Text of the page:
Shaw eager to add to Giants' championship collection

Slugging third baseman taken by club 31st overall

Shaw eager to add to Giants' championship collection

SAN FRANCISCO -- When the San Francisco Giants lost third baseman Pablo Sandoval to the Boston Red Sox in free agency this offseason, they received the 31st pick in the first round of the 2015 Draft as compensation.

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General manager Bobby Evans used that pick to select Chris Shaw, a first baseman and outfielder from Boston College, and coincidentally a diehard Red Sox fan.

"That is pretty interesting that's the way everything worked out," Shaw said. "But I couldn't be happier to be with the San Francisco Giants and I look forward to working as hard as I can to get out there and hopefully win a bunch more World Series championships."

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Shaw, a native of Lexington, Mass., grew up idolizing Boston slugger David Ortiz, but says he now models his game off Chicago Cubs first baseman Anthony Rizzo. While Ortiz has the pleasure of hitting homers over a three-foot wall in right field at Fenway Park, Shaw may have a tougher time knocking balls out over the Levi's Landing sign at AT&T Park.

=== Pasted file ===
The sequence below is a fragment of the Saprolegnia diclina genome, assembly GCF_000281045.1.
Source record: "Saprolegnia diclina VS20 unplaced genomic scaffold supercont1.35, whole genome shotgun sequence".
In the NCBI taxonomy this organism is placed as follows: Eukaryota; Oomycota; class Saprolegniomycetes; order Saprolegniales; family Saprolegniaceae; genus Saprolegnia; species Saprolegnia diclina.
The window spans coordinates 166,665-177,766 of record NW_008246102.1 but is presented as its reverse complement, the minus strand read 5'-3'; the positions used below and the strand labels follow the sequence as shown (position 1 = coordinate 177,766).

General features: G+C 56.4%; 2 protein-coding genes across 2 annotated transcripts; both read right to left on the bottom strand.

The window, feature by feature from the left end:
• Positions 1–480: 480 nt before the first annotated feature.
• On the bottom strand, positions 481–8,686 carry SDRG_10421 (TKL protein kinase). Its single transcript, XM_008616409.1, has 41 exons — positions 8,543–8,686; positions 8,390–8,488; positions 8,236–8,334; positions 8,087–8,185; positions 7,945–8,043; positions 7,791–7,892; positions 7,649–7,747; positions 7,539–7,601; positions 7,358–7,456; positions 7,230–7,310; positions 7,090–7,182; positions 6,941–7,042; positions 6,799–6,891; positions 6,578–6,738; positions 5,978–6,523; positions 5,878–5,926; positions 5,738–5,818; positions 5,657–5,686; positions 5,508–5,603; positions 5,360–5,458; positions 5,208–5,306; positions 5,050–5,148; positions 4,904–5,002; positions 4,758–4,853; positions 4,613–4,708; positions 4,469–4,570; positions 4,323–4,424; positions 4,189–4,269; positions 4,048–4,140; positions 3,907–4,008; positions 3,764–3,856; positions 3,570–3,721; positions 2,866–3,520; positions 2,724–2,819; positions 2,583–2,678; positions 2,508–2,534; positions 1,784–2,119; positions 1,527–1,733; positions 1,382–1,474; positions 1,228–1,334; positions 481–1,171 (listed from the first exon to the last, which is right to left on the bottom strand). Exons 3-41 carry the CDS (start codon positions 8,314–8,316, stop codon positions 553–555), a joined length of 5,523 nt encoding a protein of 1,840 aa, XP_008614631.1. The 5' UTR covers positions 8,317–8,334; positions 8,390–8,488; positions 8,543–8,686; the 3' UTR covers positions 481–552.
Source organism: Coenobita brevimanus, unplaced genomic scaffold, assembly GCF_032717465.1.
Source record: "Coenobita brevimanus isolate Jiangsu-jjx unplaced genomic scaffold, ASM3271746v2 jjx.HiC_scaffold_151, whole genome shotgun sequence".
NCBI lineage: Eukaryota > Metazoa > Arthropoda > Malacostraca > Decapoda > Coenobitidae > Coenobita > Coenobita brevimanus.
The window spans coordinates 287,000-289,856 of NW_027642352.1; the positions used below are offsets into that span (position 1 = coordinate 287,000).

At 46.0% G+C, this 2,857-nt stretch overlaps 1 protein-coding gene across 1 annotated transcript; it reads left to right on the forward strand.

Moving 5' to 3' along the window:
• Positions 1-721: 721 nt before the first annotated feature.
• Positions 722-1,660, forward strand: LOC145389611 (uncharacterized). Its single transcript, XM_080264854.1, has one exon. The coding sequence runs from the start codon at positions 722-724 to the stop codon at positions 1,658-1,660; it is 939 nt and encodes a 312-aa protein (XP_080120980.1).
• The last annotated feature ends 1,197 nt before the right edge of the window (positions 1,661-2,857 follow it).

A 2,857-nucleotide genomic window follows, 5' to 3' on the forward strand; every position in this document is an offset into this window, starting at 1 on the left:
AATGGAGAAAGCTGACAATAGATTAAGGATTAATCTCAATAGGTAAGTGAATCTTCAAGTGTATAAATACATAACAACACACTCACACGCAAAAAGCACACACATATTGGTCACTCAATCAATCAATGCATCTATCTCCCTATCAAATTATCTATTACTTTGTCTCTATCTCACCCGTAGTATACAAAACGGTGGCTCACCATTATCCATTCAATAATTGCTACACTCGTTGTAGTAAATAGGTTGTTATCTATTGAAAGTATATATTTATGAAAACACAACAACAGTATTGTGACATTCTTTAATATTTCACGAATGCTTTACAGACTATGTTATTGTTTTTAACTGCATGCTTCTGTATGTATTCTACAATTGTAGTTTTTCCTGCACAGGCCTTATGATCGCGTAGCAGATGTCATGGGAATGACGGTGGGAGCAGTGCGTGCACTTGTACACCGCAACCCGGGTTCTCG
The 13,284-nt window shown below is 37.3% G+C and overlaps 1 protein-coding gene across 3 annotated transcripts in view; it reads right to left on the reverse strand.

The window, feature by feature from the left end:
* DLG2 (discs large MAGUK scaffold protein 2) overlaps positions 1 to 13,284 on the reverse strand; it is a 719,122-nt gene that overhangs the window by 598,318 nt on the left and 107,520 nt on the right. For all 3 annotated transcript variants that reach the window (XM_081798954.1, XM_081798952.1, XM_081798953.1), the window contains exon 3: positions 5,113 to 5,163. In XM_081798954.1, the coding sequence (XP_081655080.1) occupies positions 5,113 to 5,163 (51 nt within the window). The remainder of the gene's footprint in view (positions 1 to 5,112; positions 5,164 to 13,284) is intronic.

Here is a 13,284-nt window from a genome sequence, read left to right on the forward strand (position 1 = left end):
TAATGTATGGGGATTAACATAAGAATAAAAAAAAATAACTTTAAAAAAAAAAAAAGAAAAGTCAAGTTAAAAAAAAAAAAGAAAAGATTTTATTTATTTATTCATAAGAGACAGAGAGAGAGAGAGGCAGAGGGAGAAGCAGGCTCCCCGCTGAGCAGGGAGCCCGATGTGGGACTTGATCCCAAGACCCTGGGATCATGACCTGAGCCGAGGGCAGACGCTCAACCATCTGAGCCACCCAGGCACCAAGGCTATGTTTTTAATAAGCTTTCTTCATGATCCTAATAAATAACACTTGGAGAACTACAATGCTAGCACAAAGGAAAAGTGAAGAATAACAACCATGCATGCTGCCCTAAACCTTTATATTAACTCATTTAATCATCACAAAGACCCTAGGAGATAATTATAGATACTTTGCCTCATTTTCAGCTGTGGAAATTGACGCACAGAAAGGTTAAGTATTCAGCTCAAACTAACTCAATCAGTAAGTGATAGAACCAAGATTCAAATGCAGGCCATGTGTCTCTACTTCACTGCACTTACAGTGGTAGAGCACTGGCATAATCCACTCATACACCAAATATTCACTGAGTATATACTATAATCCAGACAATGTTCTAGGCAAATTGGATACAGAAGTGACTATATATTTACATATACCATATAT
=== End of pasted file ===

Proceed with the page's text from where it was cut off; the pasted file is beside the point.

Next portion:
Giants draft 1B Shaw No. 31

"It's obviously pretty deep to that right-center gap, but I think that if I'm thinking [to hit] the other way, as a left-handed hitter, that shouldn't play to much of a factor," Shaw said.

At 6-foot-3 and 248 pounds, Shaw's frame allows him to drive the ball out of any part of the ballpark. He led the Cape Cod League with eight long balls and "established himself as the best power hitter in the 2015 college crop," according to MLB Pipeline.

Shaw struggled at the plate his freshman season at Boston College, hitting just .165, but he showed some pop as six of his 27 hits cleared the fence. He improved drastically the following season, upping his average to .329 while clubbing six homers and driving in 45 runs.

Shaw finished up his college career crushing 11 bombs to complement a .319 batting average and 43 RBIs. He fractured the hamate bone in his right hand three-quarters of the way through the season, but returned to the field 18 days after undergoing surgery.

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"I probably was only 55 percent, but I was willing to do anything to help my team because we were in a playoff hunt at that point," Shaw said.

With outfielders Hunter Pence and Nori Aoki nursing injuries, Giants manager Bruce Bochy said he could use Shaw to help fill the void in the outfield.

"I told him I would try to get him one at-bat today," Bochy joked Thursday.

The Giants welcomed Shaw to AT&T Park for Thursday's game, but as a spectator, not a player. The 21-year-old prospect is set to begin his professional career Friday with the Salem-Keizer Volcanoes.

"I couldn't be more excited to be able to join such a prestigious and first class organization," Shaw said.

Oliver Macklin is an associate reporter for MLB.com. This story was not subject to the approval of Major League Baseball or its clubs.